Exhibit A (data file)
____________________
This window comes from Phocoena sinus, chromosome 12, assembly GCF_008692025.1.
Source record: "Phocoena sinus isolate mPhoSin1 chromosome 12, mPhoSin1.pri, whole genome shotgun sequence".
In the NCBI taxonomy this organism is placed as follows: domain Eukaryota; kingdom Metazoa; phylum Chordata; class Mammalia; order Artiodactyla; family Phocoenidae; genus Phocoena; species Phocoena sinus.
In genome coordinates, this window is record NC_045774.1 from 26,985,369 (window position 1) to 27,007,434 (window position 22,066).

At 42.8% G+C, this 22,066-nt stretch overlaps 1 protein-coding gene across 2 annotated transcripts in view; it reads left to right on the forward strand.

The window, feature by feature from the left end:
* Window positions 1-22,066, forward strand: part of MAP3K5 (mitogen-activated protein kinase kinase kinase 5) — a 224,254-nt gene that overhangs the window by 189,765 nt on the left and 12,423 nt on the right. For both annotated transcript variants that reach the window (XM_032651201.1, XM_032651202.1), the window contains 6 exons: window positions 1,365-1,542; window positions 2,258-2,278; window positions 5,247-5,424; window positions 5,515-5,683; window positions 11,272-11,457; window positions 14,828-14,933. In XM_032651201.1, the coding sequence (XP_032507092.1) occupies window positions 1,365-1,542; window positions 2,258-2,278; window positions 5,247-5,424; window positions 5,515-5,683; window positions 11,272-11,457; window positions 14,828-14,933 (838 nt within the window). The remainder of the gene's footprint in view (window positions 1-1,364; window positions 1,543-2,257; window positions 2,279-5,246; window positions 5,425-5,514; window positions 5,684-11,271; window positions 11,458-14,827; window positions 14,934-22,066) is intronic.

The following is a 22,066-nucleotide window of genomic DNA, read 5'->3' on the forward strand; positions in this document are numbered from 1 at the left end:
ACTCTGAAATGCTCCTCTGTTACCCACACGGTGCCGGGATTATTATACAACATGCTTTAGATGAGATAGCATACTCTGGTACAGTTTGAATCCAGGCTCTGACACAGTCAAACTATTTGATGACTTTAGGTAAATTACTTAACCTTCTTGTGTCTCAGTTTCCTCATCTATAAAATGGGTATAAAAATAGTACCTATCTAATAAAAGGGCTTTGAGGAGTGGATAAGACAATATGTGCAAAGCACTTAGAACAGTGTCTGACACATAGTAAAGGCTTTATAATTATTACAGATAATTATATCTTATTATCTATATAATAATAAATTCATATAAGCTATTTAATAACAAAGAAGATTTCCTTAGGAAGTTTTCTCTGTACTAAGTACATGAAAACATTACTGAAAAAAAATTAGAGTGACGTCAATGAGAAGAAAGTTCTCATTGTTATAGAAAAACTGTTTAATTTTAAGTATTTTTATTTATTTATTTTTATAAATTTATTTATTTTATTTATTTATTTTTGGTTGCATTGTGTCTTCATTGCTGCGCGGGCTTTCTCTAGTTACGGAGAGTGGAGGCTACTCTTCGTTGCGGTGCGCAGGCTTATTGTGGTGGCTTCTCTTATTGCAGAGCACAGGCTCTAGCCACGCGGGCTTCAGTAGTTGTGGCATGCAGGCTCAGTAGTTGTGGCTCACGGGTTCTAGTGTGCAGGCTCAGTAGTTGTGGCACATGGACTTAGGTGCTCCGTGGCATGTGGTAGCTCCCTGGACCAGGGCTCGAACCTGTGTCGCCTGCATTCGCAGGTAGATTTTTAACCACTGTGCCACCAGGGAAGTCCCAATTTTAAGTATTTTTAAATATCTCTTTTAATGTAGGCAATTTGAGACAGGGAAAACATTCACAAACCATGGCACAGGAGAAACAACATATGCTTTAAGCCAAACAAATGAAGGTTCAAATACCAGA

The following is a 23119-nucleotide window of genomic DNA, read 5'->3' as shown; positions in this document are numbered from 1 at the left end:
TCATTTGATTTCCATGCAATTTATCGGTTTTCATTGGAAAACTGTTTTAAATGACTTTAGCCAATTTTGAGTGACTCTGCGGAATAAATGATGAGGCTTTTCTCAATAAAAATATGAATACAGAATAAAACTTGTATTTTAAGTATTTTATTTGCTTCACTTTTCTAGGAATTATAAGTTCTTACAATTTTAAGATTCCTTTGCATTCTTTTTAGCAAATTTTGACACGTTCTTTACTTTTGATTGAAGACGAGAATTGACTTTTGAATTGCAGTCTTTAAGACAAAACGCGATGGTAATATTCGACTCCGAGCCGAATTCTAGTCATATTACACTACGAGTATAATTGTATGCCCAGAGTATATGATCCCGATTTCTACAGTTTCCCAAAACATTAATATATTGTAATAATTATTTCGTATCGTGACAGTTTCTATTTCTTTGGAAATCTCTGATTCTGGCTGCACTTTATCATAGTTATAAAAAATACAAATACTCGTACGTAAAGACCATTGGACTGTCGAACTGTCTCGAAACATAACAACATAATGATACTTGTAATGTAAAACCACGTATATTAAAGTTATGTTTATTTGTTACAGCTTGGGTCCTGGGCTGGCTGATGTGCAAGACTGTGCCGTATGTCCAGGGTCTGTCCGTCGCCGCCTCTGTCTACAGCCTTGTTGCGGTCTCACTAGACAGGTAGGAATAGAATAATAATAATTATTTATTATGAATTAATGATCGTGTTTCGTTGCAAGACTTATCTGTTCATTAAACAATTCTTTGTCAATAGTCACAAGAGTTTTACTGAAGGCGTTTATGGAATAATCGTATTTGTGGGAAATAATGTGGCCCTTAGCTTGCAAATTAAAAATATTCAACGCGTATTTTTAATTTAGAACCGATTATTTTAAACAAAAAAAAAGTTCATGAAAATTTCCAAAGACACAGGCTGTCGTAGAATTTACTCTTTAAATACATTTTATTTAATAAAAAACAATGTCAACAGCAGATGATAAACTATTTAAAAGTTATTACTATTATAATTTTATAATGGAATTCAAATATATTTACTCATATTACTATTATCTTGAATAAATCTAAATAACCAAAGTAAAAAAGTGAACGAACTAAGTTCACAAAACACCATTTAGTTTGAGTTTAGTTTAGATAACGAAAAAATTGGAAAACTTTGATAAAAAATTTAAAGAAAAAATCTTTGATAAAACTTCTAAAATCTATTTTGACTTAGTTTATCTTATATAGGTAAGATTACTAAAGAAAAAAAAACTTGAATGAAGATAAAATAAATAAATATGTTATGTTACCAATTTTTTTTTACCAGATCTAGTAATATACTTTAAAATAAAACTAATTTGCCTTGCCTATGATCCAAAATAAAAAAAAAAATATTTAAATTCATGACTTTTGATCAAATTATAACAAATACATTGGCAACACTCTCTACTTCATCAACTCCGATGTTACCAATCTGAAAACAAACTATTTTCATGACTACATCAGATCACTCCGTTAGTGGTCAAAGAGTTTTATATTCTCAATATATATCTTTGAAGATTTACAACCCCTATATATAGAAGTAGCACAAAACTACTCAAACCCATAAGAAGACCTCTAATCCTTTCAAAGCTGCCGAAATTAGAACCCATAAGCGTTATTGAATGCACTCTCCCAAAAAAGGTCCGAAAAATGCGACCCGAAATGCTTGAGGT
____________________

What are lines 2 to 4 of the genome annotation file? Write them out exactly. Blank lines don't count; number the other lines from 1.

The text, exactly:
Source record: "Phocoena sinus isolate mPhoSin1 chromosome 12, mPhoSin1.pri, whole genome shotgun sequence".
In the NCBI taxonomy this organism is placed as follows: domain Eukaryota; kingdom Metazoa; phylum Chordata; class Mammalia; order Artiodactyla; family Phocoenidae; genus Phocoena; species Phocoena sinus.
In genome coordinates, this window is record NC_045774.1 from 26,985,369 (window position 1) to 27,007,434 (window position 22,066).